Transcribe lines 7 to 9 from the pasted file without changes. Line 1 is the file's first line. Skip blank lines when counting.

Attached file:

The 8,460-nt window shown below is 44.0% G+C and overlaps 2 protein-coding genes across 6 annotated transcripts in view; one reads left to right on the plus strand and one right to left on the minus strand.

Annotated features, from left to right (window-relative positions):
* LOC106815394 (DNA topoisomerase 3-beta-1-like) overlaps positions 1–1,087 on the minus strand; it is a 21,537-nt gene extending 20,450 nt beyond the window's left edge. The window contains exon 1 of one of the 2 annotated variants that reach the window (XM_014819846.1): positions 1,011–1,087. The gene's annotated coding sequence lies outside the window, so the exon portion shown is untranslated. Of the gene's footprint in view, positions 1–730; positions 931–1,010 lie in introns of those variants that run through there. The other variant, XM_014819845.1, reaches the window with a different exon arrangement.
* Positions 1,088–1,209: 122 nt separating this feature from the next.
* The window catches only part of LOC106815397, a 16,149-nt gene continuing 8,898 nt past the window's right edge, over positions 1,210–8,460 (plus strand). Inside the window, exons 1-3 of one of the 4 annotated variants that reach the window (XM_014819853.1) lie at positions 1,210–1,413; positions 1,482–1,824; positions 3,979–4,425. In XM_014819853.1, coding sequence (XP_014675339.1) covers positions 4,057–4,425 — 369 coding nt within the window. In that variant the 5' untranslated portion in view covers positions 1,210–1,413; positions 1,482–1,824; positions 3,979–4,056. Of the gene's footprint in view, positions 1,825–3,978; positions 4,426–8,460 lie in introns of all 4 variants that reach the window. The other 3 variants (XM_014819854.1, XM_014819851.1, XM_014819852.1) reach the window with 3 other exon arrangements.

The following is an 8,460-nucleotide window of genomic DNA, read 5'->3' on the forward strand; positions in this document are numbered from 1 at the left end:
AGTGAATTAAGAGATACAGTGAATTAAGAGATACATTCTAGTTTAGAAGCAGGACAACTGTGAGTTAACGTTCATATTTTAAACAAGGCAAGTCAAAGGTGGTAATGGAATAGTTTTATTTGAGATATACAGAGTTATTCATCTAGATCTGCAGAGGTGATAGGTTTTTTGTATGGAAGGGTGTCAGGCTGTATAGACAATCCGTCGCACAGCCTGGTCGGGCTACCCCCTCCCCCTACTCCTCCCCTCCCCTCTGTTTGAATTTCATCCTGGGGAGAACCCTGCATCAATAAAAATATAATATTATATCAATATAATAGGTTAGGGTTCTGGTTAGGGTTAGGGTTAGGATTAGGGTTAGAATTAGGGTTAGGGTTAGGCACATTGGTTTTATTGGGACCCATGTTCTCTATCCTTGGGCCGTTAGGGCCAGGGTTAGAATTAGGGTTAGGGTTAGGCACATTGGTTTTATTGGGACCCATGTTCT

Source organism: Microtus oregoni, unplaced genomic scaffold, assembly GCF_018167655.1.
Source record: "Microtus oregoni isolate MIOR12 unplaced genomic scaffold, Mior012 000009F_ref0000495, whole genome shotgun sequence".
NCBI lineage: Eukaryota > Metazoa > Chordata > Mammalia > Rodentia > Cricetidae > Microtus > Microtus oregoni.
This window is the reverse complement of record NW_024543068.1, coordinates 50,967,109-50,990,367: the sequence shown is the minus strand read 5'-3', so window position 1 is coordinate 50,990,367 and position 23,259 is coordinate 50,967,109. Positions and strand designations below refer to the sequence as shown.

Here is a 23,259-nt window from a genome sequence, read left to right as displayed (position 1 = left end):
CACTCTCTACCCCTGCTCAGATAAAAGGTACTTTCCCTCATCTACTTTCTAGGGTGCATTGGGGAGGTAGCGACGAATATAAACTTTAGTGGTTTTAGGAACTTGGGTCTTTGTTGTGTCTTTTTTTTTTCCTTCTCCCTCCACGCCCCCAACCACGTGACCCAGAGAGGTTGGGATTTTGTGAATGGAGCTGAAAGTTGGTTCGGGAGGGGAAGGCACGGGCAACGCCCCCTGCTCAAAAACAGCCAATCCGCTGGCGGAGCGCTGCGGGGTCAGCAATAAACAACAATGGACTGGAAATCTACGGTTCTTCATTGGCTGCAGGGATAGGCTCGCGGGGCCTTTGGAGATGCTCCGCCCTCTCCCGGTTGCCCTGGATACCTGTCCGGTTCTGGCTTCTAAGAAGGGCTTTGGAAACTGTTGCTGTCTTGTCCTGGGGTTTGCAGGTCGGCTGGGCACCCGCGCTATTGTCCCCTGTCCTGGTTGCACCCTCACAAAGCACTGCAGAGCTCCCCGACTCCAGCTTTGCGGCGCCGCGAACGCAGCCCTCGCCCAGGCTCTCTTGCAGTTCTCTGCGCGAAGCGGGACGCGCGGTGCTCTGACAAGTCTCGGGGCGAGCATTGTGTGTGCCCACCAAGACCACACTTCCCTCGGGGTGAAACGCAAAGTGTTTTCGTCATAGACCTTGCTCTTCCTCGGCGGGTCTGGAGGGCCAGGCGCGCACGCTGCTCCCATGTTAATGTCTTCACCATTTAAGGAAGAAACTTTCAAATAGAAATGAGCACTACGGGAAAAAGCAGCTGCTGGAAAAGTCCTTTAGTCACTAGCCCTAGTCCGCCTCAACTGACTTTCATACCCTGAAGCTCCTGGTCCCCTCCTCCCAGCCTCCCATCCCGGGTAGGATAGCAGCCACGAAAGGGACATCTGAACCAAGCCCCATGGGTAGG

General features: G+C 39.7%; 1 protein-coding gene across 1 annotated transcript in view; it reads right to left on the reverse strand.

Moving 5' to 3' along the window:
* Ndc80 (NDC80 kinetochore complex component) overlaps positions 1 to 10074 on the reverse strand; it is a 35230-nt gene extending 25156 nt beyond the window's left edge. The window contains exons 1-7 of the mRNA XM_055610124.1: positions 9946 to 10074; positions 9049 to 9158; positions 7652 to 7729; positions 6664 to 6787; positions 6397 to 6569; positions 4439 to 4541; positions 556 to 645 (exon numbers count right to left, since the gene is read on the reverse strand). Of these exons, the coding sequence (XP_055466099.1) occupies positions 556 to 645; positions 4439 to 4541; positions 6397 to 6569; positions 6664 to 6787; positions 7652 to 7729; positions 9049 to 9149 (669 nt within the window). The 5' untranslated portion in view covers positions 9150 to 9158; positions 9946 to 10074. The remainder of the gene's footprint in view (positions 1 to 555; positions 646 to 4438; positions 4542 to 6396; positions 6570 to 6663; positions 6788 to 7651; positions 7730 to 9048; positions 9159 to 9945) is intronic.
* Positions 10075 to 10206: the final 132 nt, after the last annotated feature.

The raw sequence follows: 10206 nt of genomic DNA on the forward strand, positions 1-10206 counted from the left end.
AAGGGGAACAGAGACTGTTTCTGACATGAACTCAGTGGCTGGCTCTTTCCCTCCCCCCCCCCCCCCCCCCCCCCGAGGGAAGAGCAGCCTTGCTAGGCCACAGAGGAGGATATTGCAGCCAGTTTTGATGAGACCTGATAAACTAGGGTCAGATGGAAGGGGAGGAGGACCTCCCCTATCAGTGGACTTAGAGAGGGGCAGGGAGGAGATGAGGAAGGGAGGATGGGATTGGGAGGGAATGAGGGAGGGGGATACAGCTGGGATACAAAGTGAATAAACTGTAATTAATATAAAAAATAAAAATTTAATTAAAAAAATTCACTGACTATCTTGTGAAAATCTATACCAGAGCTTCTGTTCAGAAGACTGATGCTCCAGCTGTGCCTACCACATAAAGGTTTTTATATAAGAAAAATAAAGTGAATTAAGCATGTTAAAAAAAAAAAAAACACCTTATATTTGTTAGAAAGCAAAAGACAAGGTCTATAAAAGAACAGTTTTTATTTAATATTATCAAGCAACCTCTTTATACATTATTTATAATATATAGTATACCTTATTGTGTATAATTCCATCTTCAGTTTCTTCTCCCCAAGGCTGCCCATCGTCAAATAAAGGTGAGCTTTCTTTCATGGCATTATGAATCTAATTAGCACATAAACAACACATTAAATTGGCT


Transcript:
AGTGAATTAAGAGATACAGTGAATTAAGAGATACATTCTAGTTTAGAAGCAGGACAACTGTGAGTTAACGTTCATATTTTAAACAAGGCAAGTCAAAGGTGGTAATGGAATAGTTTTATTTGAGATATACAGAGTTATTCATCTAGATCTGCAGAGGTGATAGGTTTTTTGTATGGAAGGGTGTCAGGCTGTATAGACAATCCGTCGCACAGCCTGGTCGGGCTACCCCCTCCCCCTACTCCTCCCCTCCCCTCTGTTTGAATTTCATCCTGGGGAGAACCCTGCATCAATAAAAATATAATATTATATCAATATAATAGGTTAGGGTTCTGGTTAGGGTTAGGGTTAGGATTAGGGTTAGAATTAGGGTTAGGGTTAGGCACATTGGTTTTATTGGGACCCATGTTCTCTATCCTTGGGCCGTTAGGGCCAGGGTTAGAATTAGGGTTAGGGTTAGGCACATTGGTTTTATTGGGACCCATGTTCT

Source organism: Microtus oregoni, unplaced genomic scaffold, assembly GCF_018167655.1.
Source record: "Microtus oregoni isolate MIOR12 unplaced genomic scaffold, Mior012 000009F_ref0000495, whole genome shotgun sequence".